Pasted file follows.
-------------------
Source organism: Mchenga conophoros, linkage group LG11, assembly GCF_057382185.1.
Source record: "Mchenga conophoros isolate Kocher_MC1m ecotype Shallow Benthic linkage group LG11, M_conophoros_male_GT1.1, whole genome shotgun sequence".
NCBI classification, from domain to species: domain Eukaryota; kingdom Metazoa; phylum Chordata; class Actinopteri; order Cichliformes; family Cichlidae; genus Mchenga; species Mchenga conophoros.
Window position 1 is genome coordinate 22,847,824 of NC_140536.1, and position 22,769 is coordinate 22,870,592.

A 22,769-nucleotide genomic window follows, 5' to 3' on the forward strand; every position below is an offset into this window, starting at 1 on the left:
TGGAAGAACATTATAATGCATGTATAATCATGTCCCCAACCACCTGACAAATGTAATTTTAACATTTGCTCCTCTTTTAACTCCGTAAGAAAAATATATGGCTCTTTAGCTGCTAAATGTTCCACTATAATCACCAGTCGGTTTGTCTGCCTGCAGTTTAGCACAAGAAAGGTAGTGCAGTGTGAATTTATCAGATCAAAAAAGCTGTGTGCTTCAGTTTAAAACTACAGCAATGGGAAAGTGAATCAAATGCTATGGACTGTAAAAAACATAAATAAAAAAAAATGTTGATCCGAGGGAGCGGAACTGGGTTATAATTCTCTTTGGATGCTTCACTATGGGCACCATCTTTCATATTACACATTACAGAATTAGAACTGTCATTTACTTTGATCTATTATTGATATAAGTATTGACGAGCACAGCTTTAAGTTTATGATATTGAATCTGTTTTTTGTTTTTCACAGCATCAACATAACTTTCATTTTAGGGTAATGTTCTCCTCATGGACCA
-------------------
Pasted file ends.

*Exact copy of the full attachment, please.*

Source organism: Mchenga conophoros, linkage group LG11, assembly GCF_057382185.1.
Source record: "Mchenga conophoros isolate Kocher_MC1m ecotype Shallow Benthic linkage group LG11, M_conophoros_male_GT1.1, whole genome shotgun sequence".
NCBI classification, from domain to species: domain Eukaryota; kingdom Metazoa; phylum Chordata; class Actinopteri; order Cichliformes; family Cichlidae; genus Mchenga; species Mchenga conophoros.
Window position 1 is genome coordinate 22,847,824 of NC_140536.1, and position 22,769 is coordinate 22,870,592.

A 22,769-nucleotide genomic window follows, 5' to 3' on the forward strand; every position below is an offset into this window, starting at 1 on the left:
TGGAAGAACATTATAATGCATGTATAATCATGTCCCCAACCACCTGACAAATGTAATTTTAACATTTGCTCCTCTTTTAACTCCGTAAGAAAAATATATGGCTCTTTAGCTGCTAAATGTTCCACTATAATCACCAGTCGGTTTGTCTGCCTGCAGTTTAGCACAAGAAAGGTAGTGCAGTGTGAATTTATCAGATCAAAAAAGCTGTGTGCTTCAGTTTAAAACTACAGCAATGGGAAAGTGAATCAAATGCTATGGACTGTAAAAAACATAAATAAAAAAAAATGTTGATCCGAGGGAGCGGAACTGGGTTATAATTCTCTTTGGATGCTTCACTATGGGCACCATCTTTCATATTACACATTACAGAATTAGAACTGTCATTTACTTTGATCTATTATTGATATAAGTATTGACGAGCACAGCTTTAAGTTTATGATATTGAATCTGTTTTTTGTTTTTCACAGCATCAACATAACTTTCATTTTAGGGTAATGTTCTCCTCATGGACCA